This article deals with ‘ Issues relating to development and management of Social Sector/Services relating to Health .’ This is part of our series on ‘Governance’ which is important pillar of GS-2 syllabus . For more articles , you can click here
Primary , Secondary and Tertiary Sector
1 . Primary Healthcare
- Denotes first level of contact between individuals & with health system
- Includes family planning , immunization, treatment of common diseases , health education etc
- In India , Provided through network of
- Primary Health Centres in Rural Areas
- Family Welfare Centres in Urban Areas
2. Secondary Healthcare
- Second Tier of Health System
- District Hospitals
- Community Health Centre (CHC) at Block Level.
3. Tertiary Healthcare
- Third Level of Health Care
- Provide specialised consultative care
- Provided by Medical Colleges & Medical Research Institutes
- India spends a total of 4 per cent of its GDP on health, which in itself is a
significant amount. However, it is high
out-of pocket expenditure that cause problem
- Total Spending on Health = 4% of GDP
- Public Sector = 1.15% of GDP
- Rest : Out of Pocket
- Global Burden of Disease Report (2018) by LANCET Rank = 145
- Research suggests that $1 spent on nutritional interventions in India could generate $34 in public economic returns.
State of Health Services in India
- (Economic Survey) Prominence of Private Sector : Out of 4% expenditure on healthcare in India, Public Sector accounts for just 1.15%
- (Economic Survey) High Out of Pocket Expenditure (OoPE) : OoPE is as high as 62% (2014-15)
- Number of hospital beds per 1000 people – WHO average = 3.5 || India = 0.7.
- Planning commission => health problem pushes 39 million people every year under poverty line.
- Doctors unwilling to serve in Rural Areas .
- Dominance of Medical Council of India hindered development of nurses and other health cadres
Political & Constitutional Angle
- Health is under State list
- Debate going on – Should it be moved to Concurrent List given that even after 70 years of independence, state of health in India is still poor
- Centre can only make model laws to which states can voluntarily subscribe
- Article 47 of Indian Constitution (Directive Principle of State Policy) : State shall regard the raising of the level of nutrition and the standard of living of its people and the improvement of public health as among its primary duties
- Article 21 – Right to Life
Health and SDG
- SDG 3 : Ensure Healthy Lives & Promote well being for all at all ages
1 . National Health Mission (NHM)
- It is Core Scheme (60:40 Division)
- It has two Components
|National Rural Health Mission (NRHM)||In areas having population below 50,000|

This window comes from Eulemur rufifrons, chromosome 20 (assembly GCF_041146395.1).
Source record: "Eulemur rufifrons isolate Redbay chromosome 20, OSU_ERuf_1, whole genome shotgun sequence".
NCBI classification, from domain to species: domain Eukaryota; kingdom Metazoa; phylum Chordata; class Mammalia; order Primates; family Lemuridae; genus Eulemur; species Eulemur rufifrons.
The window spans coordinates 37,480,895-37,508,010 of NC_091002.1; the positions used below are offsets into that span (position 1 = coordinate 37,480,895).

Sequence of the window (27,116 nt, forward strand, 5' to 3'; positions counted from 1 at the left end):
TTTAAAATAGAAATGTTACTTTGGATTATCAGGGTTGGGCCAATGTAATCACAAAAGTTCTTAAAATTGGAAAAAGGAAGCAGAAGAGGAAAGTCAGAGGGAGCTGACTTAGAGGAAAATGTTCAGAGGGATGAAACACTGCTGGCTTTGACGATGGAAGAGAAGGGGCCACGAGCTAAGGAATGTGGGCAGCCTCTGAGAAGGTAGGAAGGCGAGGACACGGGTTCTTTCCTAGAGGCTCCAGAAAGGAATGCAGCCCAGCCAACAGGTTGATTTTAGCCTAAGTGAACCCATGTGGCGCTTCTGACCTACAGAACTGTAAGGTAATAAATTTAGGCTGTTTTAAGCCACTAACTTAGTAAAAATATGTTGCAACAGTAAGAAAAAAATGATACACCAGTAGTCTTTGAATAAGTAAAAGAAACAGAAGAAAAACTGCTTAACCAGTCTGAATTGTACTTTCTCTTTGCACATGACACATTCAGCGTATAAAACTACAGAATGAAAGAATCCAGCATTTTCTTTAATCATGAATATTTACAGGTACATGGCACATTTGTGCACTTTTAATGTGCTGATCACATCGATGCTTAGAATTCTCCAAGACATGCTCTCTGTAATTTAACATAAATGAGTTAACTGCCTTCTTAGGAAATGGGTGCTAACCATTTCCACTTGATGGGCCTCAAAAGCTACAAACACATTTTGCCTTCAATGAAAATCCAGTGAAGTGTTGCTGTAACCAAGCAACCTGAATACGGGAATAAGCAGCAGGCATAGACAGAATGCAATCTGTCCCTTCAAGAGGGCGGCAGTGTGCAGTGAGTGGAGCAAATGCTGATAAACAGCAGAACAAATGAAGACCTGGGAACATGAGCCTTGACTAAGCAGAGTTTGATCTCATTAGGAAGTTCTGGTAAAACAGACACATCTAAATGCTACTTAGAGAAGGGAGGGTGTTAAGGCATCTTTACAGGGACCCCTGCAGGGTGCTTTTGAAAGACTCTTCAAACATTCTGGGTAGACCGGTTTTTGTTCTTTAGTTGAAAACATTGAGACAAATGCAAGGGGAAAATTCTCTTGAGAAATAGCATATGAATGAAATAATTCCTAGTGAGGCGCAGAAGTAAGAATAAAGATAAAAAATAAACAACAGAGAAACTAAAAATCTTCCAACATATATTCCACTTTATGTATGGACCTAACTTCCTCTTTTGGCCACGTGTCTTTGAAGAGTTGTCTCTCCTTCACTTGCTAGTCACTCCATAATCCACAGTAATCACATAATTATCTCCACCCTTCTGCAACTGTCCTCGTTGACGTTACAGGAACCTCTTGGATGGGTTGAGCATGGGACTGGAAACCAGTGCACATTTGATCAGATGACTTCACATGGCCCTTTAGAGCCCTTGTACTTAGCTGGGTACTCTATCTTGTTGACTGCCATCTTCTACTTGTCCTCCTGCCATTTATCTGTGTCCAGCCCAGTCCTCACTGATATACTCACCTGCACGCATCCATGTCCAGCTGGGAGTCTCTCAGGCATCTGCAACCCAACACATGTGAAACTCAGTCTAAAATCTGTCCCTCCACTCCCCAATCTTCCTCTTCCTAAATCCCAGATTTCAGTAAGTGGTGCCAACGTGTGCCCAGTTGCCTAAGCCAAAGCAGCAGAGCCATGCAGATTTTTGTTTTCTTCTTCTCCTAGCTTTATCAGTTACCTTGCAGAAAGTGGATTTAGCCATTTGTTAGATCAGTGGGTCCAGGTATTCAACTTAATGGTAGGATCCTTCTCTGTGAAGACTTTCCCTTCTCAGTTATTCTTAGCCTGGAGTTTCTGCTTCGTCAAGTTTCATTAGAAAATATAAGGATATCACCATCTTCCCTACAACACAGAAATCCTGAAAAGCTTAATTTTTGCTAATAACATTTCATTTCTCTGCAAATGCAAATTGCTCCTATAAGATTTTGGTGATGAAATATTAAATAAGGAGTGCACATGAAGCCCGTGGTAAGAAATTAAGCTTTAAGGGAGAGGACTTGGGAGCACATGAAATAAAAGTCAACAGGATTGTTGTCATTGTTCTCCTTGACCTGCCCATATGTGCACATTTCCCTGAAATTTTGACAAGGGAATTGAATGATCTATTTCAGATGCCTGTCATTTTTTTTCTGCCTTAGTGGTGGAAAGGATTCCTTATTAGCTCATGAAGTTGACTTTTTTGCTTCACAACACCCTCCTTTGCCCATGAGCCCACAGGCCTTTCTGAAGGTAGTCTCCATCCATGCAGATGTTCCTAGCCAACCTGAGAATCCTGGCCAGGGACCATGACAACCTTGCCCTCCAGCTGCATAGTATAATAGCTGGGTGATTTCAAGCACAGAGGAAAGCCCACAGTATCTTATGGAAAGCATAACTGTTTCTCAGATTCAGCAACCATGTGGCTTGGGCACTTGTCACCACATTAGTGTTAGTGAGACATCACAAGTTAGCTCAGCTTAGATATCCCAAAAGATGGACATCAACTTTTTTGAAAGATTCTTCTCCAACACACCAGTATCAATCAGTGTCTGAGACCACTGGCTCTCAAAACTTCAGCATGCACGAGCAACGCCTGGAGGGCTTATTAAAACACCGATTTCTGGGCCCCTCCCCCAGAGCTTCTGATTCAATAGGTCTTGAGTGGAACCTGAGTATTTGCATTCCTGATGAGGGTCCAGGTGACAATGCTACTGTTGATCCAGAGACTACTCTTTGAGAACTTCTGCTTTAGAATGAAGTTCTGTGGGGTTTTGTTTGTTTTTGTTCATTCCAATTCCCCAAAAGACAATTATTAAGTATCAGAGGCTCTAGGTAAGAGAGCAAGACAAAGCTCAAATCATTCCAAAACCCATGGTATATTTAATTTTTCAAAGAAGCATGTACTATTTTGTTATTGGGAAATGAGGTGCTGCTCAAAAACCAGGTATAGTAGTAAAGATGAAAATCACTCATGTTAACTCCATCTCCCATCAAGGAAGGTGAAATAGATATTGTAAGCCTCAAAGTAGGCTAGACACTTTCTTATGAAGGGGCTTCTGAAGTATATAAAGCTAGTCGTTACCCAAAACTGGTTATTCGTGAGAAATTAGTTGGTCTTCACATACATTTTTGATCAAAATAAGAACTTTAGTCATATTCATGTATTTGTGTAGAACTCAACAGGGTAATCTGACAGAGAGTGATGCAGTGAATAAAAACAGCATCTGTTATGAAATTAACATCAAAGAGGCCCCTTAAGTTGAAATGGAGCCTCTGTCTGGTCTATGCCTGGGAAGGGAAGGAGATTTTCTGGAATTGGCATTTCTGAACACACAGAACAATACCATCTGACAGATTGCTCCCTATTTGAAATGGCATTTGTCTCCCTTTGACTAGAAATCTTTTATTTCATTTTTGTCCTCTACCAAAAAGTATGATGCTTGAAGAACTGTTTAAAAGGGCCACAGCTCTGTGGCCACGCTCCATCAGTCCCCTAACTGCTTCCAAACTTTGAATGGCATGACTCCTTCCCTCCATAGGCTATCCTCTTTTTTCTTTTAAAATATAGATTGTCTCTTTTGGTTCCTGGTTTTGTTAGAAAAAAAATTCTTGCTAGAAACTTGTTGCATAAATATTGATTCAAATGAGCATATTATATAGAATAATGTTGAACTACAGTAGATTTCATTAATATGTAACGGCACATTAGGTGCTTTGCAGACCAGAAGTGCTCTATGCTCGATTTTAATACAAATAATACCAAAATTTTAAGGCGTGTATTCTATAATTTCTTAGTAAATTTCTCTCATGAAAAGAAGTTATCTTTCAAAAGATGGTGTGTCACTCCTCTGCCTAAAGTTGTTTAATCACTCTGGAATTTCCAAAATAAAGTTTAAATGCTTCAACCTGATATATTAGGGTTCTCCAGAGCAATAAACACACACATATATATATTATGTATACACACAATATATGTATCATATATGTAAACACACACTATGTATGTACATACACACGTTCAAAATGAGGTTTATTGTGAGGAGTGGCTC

|National Urban Health Mission (NUHM)||In areas having population above 50,000|
2. Pradhan Mantri Bhartiya Jan Aushadhi Pariyojana (PMBJP)
- Inexpensive, quality unbranded generic medicines will be made available through Jan Aushadi Stores
3. Mohalla Clinics
- Started by Delhi Government
- Primary Healthcare service near the house and has potential to solve ills like Out of Pocket Expenditure .
4. Rogi Kalyan Samiti
- Registered Society consisting of citizens of the area. Members act as trustees to manage the affairs of hospital.
- Act as check and increases accountability of doctors.
5. Mother and Child Health Schemes
|Under Health Ministry||1. Pradhan Mantri Surakshit Matritva Yojana |
2. Janani Suraksha Yojana
|Under Ministry of Women||1. Pradhan Mantri Matru Vandana Yojana |
2. Integrated Child Development Program
6. Immunization Programs
- Universal Immunization Program (UIP) against 12 diseases
- Mission Indradhanush
More about UIP and Mission Indradhanush explained below.
7. Menstruation Health
- Menstrual Hygiene for Adolescent Girls Scheme: To address the need of menstrual hygiene among adolescent girls residing in rural areas.
- Project Stree Swabhiman (by Ministry of Electronics and Information Technology)
- Menstrual Hygiene Scheme ( by Health Ministry as part of Rashtriya Kishor Swasthya Karyakram. )
- Rashtriya Madhyamik Shiksha Abhiyan (by Ministry of Human Resource Development)
8. Drug Price Control Order
- Drug Price Control Order (DPCO) is issued under the provisions of Essential Commodities Act .
- Schedule 1 of DPCO contains List of Essential Medicine (376) . Their price can’t be more than the fixed ceiling price .
- Mechanism to fix price
- Average of price of all brands having 1% market share
- Annual revision according to Wholesale Price Index
1 . Universal Immunization Program (UIP)
- Universal Immunization Program started by India in 1985
- Under Indian Immunisation Program, Vaccine is given for 12 life threatening diseases
|Original (7)||1. Diphtheria |
2. Whooping Cough
3. Tetanus (DPT)
7. Hepatitis B
|2016||4 more added |
8. Rotavirus (for Diarrhoea)
9. Inactivated Polio Vaccine Bivalent
10. Japanese Encephalitis for Adults
11. Measles and Rubella
|2017||1 more added |
Side Note : Pentavalent
Protects against 5 infections — diphtheria, tetanus, pertussis, hepatitis B, and Haemophilus influenzae Type B (Hib) in one shot.